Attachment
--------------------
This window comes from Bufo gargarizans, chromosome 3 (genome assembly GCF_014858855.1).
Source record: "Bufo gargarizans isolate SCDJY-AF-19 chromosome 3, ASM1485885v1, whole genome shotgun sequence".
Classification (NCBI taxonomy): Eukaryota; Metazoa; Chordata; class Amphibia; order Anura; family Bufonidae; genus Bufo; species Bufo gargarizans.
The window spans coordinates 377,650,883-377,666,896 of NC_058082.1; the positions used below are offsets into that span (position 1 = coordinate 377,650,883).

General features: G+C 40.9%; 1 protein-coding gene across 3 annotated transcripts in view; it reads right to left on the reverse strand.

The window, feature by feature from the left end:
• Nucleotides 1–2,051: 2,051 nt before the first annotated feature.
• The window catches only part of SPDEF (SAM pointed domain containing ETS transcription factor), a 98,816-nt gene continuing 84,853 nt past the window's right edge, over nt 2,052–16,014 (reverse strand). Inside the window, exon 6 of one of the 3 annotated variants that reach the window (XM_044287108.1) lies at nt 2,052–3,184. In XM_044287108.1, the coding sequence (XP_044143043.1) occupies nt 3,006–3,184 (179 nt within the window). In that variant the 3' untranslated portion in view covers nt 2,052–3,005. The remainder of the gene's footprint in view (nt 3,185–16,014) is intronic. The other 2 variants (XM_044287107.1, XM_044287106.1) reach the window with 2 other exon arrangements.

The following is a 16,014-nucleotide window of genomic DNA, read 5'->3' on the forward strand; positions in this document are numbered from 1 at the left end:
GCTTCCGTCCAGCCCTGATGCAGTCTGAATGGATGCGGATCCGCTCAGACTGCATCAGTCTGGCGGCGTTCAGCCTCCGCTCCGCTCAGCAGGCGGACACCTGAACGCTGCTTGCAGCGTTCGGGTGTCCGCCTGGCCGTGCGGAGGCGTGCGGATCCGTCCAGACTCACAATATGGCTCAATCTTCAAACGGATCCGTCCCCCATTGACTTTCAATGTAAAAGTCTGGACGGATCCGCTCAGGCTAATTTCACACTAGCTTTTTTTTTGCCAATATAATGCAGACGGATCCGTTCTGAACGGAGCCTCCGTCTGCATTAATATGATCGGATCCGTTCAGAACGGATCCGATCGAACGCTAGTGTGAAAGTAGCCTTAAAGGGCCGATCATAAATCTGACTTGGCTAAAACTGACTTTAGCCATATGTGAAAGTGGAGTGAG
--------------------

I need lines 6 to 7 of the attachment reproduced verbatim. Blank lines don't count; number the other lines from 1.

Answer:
The window, feature by feature from the left end:
• Nucleotides 1–2,051: 2,051 nt before the first annotated feature.